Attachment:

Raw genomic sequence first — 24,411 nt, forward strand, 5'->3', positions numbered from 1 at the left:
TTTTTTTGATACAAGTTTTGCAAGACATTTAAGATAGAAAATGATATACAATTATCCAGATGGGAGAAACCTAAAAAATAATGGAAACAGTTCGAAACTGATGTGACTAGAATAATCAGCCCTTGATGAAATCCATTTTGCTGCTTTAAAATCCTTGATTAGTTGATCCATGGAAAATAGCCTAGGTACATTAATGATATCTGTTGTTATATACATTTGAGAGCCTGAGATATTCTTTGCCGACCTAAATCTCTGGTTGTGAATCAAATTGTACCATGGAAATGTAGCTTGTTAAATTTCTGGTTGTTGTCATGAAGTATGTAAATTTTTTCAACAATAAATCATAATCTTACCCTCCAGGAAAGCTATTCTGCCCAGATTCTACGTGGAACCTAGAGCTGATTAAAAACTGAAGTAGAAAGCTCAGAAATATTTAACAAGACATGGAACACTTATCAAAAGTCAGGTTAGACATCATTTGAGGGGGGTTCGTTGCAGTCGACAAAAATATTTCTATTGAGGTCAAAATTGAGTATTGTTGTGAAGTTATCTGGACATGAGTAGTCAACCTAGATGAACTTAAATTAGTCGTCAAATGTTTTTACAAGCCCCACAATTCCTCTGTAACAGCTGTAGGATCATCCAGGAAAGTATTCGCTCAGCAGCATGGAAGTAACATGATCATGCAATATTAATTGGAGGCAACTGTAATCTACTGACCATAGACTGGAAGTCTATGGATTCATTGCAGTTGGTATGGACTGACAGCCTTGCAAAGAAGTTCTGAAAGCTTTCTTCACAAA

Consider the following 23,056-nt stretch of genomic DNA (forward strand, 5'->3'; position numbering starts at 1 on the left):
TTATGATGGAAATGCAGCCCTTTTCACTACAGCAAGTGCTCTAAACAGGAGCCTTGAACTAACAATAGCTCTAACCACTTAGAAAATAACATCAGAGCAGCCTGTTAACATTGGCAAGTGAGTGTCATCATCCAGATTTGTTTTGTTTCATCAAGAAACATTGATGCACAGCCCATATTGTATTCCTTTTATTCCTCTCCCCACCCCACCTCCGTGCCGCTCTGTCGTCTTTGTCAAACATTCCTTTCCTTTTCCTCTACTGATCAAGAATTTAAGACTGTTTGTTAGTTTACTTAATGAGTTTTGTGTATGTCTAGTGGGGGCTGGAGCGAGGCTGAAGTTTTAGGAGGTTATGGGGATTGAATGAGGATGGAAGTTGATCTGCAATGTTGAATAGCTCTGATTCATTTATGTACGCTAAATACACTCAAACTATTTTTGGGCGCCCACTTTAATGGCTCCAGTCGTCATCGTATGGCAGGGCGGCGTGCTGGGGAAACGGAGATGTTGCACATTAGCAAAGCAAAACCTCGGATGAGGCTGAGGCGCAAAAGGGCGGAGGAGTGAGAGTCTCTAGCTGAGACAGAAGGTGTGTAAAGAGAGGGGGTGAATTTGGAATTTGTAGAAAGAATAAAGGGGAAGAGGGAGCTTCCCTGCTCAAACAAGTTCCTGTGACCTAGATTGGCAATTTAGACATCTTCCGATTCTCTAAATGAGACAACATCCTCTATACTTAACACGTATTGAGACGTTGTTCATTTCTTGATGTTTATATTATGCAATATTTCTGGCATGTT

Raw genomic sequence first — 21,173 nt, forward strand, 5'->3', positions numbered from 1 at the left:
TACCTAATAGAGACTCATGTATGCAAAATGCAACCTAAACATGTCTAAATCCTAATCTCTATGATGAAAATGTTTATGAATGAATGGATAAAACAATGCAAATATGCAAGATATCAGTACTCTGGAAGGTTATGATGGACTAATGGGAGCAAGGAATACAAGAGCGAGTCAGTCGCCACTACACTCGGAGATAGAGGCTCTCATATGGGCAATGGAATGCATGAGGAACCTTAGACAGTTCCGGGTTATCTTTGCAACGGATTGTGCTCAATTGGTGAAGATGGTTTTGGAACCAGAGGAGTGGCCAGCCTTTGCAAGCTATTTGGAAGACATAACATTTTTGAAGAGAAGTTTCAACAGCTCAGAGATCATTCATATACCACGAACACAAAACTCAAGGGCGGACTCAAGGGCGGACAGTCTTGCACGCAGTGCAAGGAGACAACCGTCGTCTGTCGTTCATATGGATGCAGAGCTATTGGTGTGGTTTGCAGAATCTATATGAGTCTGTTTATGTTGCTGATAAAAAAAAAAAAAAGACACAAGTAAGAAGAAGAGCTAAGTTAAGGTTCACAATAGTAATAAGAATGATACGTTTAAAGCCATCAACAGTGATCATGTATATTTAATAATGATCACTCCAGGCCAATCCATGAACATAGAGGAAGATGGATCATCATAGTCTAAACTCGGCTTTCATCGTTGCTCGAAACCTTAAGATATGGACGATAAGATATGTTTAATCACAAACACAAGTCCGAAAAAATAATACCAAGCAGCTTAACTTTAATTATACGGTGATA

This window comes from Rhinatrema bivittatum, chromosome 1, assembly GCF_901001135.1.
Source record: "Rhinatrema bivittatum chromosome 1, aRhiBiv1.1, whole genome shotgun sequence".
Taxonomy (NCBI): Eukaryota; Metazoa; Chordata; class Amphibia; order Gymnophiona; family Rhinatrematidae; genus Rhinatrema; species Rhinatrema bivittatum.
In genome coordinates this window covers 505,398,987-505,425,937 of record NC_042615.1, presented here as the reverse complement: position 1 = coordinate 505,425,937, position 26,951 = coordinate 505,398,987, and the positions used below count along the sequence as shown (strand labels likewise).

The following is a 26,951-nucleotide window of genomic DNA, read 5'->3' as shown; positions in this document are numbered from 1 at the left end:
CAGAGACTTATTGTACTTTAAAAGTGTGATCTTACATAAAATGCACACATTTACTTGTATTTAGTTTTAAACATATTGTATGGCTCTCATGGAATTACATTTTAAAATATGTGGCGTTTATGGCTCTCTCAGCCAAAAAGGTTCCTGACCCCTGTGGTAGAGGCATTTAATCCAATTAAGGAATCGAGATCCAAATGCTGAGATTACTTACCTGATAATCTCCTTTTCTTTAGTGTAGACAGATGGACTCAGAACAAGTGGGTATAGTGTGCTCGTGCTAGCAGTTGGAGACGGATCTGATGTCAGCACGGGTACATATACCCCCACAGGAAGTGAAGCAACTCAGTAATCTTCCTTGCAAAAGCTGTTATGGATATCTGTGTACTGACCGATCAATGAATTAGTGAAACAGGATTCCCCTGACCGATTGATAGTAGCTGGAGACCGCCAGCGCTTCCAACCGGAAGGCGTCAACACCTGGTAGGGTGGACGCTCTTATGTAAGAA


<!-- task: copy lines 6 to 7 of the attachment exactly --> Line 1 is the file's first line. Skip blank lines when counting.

TACCTAATAGAGACTCATGTATGCAAAATGCAACCTAAACATGTCTAAATCCTAATCTCTATGATGAAAATGTTTATGAATGAATGGATAAAACAATGCAAATATGCAAGATATCAGTACTCTGGAAGGTTATGATGGACTAATGGGAGCAAGGAATACAAGAGCGAGTCAGTCGCCACTACACTCGGAGATAGAGGCTCTCATATGGGCAATGGAATGCATGAGGAACCTTAGACAGTTCCGGGTTATCTTTGCAACGGATTGTGCTCAATTGGTGAAGATGGTTTTGGAACCAGAGGAGTGGCCAGCCTTTGCAAGCTATTTGGAAGACATAACATTTTTGAAGAGAAGTTTCAACAGCTCAGAGATCATTCATATACCACGAACACAAAACTCAAGGGCGGACTCAAGGGCGGACAGTCTTGCACGCAGTGCAAGGAGACAACCGTCGTCTGTCGTTCATATGGATGCAGAGCTATTGGTGTGGTTTGCAGAATCTATATGAGTCTGTTTATGTTGCTGATAAAAAAAAAAAAAAGACACAAGTAAGAAGAAGAGCTAAGTTAAGGTTCACAATAGTAATAAGAATGATACGTTTAAAGCCATCAACAGTGATCATGTATATTTAATAATGATCACTCCAGGCCAATCCATGAACATAGAGGAAGATGGATCATCATAGTCTAAACTCGGCTTTCATCGTTGCTCGAAACCTTAAGATATGGACGATAAGATATGTTTAATCACAAACACAAGTCCGAAAAAATAATACCAAGCAGCTTAACTTTAATTATACGGTGATA

This window comes from Rhinatrema bivittatum, chromosome 1, assembly GCF_901001135.1.